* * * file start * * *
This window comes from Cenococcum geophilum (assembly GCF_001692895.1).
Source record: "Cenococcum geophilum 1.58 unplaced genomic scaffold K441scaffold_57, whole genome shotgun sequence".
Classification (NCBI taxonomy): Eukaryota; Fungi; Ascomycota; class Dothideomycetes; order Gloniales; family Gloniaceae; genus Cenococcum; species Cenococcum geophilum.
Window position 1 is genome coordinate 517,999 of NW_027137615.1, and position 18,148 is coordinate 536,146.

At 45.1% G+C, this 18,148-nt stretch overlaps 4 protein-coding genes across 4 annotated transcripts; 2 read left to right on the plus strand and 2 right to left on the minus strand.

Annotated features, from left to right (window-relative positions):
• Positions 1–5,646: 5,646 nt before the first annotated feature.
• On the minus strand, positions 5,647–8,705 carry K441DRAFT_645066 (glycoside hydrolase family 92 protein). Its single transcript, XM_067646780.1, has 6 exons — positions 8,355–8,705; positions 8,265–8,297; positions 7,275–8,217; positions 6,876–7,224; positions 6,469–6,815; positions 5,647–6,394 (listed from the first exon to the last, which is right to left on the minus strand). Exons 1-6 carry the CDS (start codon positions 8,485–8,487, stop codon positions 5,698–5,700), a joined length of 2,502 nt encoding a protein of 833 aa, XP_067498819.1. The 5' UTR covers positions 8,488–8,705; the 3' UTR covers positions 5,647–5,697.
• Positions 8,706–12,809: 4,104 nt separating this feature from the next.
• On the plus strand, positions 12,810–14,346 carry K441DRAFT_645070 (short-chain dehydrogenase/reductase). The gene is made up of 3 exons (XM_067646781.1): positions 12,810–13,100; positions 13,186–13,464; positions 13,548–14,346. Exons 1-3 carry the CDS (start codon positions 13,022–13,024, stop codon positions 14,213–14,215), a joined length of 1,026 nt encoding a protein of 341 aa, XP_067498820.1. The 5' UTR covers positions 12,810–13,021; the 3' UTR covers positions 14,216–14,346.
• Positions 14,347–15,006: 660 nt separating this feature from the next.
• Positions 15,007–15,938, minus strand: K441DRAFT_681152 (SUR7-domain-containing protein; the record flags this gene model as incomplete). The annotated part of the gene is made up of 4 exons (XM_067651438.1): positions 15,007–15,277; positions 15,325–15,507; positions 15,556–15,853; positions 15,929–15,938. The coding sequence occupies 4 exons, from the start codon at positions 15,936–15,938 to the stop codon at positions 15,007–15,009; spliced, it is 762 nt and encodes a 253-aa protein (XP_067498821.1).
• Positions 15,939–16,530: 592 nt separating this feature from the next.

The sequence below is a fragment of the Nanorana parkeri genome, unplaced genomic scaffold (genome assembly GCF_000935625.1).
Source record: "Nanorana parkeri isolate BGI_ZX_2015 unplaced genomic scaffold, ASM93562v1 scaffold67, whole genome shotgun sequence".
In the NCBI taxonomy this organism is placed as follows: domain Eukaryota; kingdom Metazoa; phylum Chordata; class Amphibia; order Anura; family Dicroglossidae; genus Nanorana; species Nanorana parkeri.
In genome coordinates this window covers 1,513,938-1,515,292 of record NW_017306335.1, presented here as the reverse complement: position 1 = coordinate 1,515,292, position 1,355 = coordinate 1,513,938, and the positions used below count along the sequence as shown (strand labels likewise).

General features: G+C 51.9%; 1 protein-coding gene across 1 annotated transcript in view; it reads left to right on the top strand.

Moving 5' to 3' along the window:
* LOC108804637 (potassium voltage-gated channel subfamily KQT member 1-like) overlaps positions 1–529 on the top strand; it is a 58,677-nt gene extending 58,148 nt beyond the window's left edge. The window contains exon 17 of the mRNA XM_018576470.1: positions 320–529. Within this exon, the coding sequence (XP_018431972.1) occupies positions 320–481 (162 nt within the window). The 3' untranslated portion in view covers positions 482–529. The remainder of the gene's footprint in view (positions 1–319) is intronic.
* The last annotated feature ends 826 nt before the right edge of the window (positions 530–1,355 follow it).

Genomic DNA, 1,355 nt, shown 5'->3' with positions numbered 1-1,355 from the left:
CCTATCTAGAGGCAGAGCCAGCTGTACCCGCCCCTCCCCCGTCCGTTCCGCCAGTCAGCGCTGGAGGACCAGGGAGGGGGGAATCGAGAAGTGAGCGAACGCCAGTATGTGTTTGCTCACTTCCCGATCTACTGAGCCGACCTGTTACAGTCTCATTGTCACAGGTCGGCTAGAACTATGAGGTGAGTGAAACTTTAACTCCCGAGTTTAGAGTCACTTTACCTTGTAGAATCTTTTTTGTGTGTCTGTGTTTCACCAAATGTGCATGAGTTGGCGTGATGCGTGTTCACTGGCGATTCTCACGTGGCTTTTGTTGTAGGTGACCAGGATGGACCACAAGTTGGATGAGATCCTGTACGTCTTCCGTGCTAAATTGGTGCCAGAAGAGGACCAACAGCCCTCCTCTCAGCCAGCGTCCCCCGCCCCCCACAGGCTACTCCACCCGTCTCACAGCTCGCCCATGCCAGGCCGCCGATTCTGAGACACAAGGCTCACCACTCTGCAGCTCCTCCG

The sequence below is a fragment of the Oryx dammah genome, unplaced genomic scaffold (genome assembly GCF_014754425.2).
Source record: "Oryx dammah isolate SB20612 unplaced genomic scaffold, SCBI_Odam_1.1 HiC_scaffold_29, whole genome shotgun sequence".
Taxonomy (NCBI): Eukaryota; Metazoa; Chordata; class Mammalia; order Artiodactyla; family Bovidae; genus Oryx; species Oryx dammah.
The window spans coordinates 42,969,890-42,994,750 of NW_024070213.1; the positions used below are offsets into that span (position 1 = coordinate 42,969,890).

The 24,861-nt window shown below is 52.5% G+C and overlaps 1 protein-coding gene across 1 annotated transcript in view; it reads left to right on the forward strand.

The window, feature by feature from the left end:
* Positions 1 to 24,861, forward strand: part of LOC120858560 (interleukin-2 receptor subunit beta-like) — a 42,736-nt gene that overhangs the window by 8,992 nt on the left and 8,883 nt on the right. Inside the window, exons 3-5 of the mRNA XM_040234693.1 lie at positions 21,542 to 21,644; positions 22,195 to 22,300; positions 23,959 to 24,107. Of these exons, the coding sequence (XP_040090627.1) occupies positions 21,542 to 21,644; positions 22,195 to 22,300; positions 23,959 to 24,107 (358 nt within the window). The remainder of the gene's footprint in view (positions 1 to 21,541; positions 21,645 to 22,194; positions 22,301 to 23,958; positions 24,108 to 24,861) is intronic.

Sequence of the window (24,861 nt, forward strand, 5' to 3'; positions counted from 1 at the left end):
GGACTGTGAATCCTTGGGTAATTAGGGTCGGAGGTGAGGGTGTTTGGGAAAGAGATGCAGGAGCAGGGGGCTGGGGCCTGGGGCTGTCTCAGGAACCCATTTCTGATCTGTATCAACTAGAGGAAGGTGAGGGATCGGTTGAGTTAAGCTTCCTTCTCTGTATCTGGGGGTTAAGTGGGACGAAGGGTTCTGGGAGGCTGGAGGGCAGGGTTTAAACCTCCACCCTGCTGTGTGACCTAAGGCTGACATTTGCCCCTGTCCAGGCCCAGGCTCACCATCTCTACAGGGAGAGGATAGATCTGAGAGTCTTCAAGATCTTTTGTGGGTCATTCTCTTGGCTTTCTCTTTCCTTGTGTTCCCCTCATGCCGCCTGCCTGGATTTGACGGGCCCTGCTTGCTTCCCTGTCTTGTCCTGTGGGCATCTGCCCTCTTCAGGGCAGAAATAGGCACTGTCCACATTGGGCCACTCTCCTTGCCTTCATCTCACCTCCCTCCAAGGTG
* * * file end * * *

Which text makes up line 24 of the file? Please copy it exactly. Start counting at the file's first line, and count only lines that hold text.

The sequence below is a fragment of the Oryx dammah genome, unplaced genomic scaffold (genome assembly GCF_014754425.2).